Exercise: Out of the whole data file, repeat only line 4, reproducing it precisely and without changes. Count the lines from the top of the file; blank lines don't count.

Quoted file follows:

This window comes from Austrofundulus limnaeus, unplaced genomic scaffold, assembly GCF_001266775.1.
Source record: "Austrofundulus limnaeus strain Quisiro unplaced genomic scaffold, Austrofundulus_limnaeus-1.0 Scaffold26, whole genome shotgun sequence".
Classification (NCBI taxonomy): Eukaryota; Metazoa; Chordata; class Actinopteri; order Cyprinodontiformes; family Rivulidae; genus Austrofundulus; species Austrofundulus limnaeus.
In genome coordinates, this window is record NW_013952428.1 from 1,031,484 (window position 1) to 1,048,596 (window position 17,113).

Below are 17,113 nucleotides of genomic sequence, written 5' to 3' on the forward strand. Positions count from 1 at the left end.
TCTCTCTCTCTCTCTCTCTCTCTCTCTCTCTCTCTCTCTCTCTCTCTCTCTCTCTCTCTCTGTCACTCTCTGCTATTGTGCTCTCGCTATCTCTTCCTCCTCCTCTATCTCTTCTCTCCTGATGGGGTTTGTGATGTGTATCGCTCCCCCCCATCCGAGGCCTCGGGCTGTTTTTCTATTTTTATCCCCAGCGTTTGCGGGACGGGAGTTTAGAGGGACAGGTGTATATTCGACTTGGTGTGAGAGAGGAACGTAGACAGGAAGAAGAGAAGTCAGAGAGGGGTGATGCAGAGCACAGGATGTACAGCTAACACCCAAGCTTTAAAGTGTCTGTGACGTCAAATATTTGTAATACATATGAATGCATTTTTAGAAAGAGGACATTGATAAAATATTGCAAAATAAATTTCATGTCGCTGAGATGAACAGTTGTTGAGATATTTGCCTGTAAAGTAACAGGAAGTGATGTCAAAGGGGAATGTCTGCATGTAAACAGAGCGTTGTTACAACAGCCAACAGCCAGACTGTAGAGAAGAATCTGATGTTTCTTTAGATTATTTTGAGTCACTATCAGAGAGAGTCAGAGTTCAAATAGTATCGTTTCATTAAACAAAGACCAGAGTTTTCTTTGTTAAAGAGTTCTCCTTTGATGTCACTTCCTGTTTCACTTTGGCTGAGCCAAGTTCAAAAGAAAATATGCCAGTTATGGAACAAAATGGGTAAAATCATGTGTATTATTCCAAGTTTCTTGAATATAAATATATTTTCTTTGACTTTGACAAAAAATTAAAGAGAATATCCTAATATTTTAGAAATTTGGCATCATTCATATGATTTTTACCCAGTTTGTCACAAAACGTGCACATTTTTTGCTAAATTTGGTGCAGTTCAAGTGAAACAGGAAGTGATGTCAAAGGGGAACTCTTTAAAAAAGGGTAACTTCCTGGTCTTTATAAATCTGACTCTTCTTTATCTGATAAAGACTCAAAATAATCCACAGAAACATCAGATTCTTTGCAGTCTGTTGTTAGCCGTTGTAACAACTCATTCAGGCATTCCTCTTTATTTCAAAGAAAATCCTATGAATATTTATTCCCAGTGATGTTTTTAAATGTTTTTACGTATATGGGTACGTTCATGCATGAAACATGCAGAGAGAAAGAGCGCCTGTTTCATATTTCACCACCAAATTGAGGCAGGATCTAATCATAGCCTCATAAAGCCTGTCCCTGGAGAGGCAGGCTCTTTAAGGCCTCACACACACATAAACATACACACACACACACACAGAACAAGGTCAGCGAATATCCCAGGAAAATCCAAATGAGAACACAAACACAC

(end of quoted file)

In genome coordinates, this window is record NW_013952428.1 from 1,031,484 (window position 1) to 1,048,596 (window position 17,113).